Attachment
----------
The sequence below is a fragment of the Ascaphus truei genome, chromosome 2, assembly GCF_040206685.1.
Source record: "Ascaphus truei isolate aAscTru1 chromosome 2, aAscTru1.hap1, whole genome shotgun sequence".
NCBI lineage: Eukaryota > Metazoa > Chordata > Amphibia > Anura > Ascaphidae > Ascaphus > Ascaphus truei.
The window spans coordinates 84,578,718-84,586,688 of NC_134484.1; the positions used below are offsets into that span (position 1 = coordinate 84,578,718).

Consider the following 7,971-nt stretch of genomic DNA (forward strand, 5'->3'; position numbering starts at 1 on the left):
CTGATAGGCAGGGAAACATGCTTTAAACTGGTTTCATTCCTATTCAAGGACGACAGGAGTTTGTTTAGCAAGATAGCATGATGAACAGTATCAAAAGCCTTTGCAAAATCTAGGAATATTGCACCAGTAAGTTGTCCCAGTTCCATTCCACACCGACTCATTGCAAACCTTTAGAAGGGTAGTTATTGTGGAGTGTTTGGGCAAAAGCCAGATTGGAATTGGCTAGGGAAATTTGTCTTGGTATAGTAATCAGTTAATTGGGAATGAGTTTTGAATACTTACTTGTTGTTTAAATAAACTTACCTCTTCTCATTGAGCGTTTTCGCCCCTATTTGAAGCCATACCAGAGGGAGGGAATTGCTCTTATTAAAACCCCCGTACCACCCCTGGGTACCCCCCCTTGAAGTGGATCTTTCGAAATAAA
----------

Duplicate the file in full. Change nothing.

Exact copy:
The sequence below is a fragment of the Ascaphus truei genome, chromosome 2, assembly GCF_040206685.1.
Source record: "Ascaphus truei isolate aAscTru1 chromosome 2, aAscTru1.hap1, whole genome shotgun sequence".
NCBI lineage: Eukaryota > Metazoa > Chordata > Amphibia > Anura > Ascaphidae > Ascaphus > Ascaphus truei.
The window spans coordinates 84,578,718-84,586,688 of NC_134484.1; the positions used below are offsets into that span (position 1 = coordinate 84,578,718).

Consider the following 7,971-nt stretch of genomic DNA (forward strand, 5'->3'; position numbering starts at 1 on the left):
CTGATAGGCAGGGAAACATGCTTTAAACTGGTTTCATTCCTATTCAAGGACGACAGGAGTTTGTTTAGCAAGATAGCATGATGAACAGTATCAAAAGCCTTTGCAAAATCTAGGAATATTGCACCAGTAAGTTGTCCCAGTTCCATTCCACACCGACTCATTGCAAACCTTTAGAAGGGTAGTTATTGTGGAGTGTTTGGGCAAAAGCCAGATTGGAATTGGCTAGGGAAATTTGTCTTGGTATAGTAATCAGTTAATTGGGAATGAGTTTTGAATACTTACTTGTTGTTTAAATAAACTTACCTCTTCTCATTGAGCGTTTTCGCCCCTATTTGAAGCCATACCAGAGGGAGGGAATTGCTCTTATTAAAACCCCCGTACCACCCCTGGGTACCCCCCCTTGAAGTGGATCTTTCGAAATAAA